"There's little to no order with it because the scents are fruity.  Plus, it's a little flash drive or it's a pen.  You would never even know," said Morse.

Her 14-year-old daughter, Shea, sees it.

When her mom asks, "Does this little device look scary to you to take a puff on?" Shea responds with, "Not at all."

A senior at Pickerington Central High, Caitlyn Robinson says kids are trying it "for something to do."

She also says it doesn't look intimidating to smoke.

"Not at all.  It looks just like a toy or something that anyone would be willing to try and use," said Robinson.

Robinson says kids even use it to help them with taking tests.

"To this day, a lot of people don't really understand the health consequences and the risks involved in using."

Povisil has seen that as well, saying nicotine is a stimulant that causes the students to feel more focused. 

She even says some girls are even using it as an appetite suppressant, just like how cigarettes used to be marketed to women many years ago.  

A very disturbing revelation this year is that the ages of kids vaping are getting younger and younger.

"This year, I've actually had a few referrals from our elementary level, grades 5 and 6," Povisil said. "To me, it's alarming."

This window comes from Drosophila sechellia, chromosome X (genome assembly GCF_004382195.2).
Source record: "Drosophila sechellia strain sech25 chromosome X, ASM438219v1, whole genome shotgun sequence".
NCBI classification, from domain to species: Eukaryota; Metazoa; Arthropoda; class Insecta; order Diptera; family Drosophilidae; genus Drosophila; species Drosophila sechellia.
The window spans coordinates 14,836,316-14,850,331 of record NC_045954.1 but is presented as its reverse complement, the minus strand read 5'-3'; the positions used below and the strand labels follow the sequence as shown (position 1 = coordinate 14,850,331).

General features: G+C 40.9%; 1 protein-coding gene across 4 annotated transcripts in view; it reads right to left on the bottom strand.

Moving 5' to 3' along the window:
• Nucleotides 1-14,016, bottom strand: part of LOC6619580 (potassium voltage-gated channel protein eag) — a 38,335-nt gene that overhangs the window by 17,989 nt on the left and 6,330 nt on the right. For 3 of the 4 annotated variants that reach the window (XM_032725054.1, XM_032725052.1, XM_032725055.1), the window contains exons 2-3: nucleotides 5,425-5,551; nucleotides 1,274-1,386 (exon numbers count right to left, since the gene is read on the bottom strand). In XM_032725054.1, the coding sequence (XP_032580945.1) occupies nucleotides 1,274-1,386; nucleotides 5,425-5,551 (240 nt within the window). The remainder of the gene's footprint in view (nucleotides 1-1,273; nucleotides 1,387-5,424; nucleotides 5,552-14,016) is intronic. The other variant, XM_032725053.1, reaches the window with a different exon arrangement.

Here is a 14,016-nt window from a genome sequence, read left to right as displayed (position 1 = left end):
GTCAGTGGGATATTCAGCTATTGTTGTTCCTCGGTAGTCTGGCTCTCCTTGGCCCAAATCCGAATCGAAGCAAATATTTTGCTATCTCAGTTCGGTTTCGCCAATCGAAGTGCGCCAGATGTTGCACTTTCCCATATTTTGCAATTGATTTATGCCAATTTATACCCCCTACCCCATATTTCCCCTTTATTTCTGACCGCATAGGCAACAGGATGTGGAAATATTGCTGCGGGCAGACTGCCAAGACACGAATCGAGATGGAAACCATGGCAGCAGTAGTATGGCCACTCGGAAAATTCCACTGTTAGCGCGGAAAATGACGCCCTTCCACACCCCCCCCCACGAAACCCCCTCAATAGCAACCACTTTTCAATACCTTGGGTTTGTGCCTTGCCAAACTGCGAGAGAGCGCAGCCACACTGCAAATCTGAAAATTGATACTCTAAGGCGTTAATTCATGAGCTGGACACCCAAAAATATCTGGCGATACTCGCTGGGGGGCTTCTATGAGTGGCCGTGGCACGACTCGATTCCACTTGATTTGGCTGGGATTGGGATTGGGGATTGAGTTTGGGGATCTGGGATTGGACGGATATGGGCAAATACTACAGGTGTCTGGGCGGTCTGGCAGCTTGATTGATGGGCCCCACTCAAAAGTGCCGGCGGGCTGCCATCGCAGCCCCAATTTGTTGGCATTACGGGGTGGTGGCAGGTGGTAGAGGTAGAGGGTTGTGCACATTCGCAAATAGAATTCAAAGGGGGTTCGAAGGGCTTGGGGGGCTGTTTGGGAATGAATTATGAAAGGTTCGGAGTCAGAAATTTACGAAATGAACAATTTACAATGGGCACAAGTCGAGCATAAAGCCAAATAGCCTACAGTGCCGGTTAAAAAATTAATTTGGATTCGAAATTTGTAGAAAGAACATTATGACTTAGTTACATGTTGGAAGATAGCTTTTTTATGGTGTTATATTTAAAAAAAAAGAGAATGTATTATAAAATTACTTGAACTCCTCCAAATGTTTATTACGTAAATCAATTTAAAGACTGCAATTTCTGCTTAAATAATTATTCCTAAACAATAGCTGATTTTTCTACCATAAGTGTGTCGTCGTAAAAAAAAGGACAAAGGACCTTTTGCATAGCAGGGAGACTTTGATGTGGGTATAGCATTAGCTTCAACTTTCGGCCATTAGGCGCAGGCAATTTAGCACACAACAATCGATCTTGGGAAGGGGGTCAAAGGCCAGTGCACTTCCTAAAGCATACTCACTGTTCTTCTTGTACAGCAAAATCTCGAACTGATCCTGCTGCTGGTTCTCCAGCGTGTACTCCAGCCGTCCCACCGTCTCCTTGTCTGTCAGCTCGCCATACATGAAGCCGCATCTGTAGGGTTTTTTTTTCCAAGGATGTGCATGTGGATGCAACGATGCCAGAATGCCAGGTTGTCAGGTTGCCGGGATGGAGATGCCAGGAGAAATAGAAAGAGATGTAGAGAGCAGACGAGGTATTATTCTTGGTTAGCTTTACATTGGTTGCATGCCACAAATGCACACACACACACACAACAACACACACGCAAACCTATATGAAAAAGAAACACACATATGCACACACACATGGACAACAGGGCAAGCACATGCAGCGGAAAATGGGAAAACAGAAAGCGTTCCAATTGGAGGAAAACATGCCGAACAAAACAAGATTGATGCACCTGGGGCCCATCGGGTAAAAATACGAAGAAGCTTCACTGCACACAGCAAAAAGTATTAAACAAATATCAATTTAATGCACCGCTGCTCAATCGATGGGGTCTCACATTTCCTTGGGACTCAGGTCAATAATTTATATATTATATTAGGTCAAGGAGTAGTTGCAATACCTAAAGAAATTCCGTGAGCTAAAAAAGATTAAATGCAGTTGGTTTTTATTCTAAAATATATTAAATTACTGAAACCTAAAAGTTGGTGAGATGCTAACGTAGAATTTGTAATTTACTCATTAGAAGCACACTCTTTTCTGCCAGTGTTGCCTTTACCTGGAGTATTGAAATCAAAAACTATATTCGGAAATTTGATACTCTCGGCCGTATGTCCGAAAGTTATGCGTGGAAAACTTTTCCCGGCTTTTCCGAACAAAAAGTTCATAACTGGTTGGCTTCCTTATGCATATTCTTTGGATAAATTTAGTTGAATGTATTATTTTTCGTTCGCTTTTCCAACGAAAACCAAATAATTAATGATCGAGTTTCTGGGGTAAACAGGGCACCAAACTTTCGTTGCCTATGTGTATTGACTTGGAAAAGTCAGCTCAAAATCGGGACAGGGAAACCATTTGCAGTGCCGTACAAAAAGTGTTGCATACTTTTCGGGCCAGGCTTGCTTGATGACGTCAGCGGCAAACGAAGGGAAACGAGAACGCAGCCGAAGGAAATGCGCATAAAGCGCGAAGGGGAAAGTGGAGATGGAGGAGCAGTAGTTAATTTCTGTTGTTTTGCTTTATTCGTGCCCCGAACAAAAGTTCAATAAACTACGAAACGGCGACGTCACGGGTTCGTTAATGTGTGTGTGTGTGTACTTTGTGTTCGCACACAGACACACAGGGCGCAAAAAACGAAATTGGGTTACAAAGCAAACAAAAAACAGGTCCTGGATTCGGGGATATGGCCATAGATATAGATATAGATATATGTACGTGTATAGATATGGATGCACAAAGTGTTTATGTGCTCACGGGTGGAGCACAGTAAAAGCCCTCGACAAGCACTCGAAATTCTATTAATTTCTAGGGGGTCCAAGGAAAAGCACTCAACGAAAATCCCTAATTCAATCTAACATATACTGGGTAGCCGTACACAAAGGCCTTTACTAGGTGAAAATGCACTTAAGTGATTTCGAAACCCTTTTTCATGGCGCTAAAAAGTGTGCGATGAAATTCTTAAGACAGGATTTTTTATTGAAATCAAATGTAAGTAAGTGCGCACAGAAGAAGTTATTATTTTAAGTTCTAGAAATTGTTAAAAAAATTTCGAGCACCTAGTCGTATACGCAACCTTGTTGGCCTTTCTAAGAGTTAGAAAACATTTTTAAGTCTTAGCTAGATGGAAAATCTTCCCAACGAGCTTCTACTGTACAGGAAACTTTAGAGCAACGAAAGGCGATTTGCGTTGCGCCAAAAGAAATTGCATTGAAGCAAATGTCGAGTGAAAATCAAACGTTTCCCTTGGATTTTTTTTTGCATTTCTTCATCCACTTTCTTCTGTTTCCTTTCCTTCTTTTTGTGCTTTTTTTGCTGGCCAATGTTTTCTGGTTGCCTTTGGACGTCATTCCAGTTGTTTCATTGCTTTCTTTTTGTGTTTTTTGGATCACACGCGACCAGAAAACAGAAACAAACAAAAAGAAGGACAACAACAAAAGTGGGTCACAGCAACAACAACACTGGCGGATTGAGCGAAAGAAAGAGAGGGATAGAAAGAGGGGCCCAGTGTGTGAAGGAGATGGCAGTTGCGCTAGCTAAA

"Elementary school students thinking that vaping is really cool, mimicking their older siblings in a similar way as candy cigarettes mimicked their parents," Roberts explained.

The biggest thing they recommend to parents is to get educated and to talk to their kids.

"Being able to prevent a young person from getting addicted to tobacco decreases their chances of getting addicted to other substances," Roberts emphasized. 

Meanwhile, many are continuing to call on the vaping industry to do more to keep their products from getting in the wrong hands.

"They're making the money, but at the cost of kids' health," Povisil said.

If you're concerned about your child, she says another thing to look for is their YouTube history. 

 A simple search of vaping tricks will reveal all these videos with different colored smoke and tricks.

 She says kids want to master those tricks so they can show to their friends and on social media.